|Solitary Tree, Milton Avery, 1956.|
It can be a lonely endeavor to improve yourself; tiring and terrifying to spend so much time alone, which is what one form of learning requires. Social settings where learning is offered affords convenient distraction--a laugh, a glance, moving on to something else. But sitting with no one else, under a lamp at a desk, in a chair, or beside a tree, we encounter radical individuality and the solitariness of our own minds and souls. We discover what we can and cannot grasp; questions become amplified in our own efforts to take note, we scribble more questions in the margins, on a card, in a book, with the promise of attaining answers.
I remember spending one summer alone in Brooklyn and for the first few days being terrified. I filled my time with ballgames and nights out for beer with friends. And each night as I walked into the door of our empty apartment, my books, like lonely orphans, called. One evening particular I entered late; a glow from the neighbor's backyard porch brought my shelves aglow. And I was convinced my books whispered, nudged, and winked me back to attention. I turned on the desk lamp, sat in the chair, and engaged. The desk where I sat was an old maple antique that my mother and grandmother had refinished as a gift for starting college and its warmth was like the sun-baked desert floor beneath my feet.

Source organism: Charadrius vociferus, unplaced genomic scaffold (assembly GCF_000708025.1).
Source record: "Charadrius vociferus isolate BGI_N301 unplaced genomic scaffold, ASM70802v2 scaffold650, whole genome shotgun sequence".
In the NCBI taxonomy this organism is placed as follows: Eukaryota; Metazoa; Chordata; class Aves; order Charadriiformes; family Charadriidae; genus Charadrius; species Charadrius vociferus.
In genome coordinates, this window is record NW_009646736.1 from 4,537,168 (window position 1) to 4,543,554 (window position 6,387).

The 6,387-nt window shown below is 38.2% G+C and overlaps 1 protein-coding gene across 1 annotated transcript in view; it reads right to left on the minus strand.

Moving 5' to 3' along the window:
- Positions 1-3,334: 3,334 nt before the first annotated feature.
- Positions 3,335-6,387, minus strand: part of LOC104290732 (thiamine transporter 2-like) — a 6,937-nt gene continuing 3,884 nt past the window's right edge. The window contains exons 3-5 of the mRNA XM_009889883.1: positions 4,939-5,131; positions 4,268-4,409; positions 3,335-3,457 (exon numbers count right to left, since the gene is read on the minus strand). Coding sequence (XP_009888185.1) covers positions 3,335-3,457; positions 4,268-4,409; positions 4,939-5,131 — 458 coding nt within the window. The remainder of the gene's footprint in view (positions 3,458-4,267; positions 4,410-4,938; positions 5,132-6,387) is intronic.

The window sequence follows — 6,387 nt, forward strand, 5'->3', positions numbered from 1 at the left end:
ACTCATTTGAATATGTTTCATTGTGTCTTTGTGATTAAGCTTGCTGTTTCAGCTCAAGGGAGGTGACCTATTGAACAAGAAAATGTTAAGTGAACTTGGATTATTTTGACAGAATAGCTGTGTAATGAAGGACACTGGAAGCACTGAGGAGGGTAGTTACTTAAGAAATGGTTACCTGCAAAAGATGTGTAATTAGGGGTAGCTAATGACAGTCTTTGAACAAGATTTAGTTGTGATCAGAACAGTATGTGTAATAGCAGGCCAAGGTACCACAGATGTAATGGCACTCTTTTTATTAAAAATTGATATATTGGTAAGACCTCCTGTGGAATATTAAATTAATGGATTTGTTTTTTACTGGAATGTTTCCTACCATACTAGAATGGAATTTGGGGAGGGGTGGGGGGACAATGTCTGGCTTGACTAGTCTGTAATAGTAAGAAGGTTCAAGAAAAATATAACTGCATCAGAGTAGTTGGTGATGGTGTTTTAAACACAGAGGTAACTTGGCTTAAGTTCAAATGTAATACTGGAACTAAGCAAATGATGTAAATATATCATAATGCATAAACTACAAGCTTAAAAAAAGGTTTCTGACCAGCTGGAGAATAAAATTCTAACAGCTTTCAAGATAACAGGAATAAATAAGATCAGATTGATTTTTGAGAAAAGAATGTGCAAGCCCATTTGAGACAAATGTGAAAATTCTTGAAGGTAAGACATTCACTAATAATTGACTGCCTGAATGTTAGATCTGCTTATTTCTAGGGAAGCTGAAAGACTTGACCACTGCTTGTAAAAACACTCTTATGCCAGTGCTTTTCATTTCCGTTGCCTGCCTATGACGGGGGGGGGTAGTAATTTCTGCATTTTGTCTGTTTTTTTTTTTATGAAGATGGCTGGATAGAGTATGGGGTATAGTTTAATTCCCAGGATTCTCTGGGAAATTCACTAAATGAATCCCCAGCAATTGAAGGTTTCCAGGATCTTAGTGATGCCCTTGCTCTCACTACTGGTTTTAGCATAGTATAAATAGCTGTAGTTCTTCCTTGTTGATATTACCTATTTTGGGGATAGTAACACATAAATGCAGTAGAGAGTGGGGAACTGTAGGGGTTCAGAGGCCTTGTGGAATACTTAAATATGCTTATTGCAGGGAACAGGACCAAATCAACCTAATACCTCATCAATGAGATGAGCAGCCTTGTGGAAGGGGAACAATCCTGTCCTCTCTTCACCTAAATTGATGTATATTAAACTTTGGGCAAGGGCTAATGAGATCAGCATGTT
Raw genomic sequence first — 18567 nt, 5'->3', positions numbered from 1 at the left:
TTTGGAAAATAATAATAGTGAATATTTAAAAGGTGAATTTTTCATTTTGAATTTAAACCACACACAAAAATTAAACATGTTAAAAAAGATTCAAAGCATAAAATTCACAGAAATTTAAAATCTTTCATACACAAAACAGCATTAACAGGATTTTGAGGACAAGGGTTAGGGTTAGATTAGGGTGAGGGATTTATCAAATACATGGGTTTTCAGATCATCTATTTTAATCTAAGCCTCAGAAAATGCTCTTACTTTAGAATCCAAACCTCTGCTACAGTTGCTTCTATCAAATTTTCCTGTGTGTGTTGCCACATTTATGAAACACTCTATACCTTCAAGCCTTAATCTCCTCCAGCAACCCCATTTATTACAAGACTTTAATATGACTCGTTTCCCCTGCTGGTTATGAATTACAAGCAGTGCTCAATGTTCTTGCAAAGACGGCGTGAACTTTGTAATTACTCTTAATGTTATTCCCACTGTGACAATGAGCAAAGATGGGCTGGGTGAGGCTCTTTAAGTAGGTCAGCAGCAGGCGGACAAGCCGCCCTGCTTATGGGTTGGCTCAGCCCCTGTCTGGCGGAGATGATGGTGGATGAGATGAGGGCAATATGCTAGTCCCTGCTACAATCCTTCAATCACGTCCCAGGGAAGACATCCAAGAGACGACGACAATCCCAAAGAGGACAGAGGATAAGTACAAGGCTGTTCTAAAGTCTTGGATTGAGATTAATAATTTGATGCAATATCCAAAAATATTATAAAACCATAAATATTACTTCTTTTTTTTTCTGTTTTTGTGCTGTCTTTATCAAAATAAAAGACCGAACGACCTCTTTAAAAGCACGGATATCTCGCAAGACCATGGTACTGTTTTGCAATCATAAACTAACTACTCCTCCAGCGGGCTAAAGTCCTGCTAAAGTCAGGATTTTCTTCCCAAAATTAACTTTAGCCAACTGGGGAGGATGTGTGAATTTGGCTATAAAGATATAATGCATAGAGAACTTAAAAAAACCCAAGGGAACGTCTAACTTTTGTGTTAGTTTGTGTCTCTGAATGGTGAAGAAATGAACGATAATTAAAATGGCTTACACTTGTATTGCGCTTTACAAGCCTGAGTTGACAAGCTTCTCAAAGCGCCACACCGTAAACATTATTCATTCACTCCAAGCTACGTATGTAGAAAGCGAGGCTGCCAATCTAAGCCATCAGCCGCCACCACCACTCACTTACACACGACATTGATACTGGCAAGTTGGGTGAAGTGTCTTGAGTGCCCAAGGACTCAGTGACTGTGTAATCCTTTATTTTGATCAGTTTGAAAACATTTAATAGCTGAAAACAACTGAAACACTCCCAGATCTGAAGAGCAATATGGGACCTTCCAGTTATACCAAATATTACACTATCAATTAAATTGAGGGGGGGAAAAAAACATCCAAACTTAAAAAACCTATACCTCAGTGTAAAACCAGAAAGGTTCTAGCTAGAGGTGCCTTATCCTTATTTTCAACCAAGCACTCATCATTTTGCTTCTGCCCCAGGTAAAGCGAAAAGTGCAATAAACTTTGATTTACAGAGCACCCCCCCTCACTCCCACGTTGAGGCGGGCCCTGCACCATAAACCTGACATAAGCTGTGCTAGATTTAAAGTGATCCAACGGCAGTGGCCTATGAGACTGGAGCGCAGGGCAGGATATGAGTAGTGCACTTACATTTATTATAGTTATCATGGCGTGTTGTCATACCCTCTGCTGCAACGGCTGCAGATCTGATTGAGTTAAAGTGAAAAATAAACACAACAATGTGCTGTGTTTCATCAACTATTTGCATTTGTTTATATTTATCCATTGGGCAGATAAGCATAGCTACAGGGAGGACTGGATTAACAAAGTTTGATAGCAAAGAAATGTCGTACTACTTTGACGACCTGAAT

The Sages say that 600,000 of us stood at Sinai to receive Torah. Without question there are times when our experience of gaining wisdom is a shared one. But there are times when it is equally necessary to go it alone--to love yourself enough to tolerate the solitariness of the acquiring of knowledge.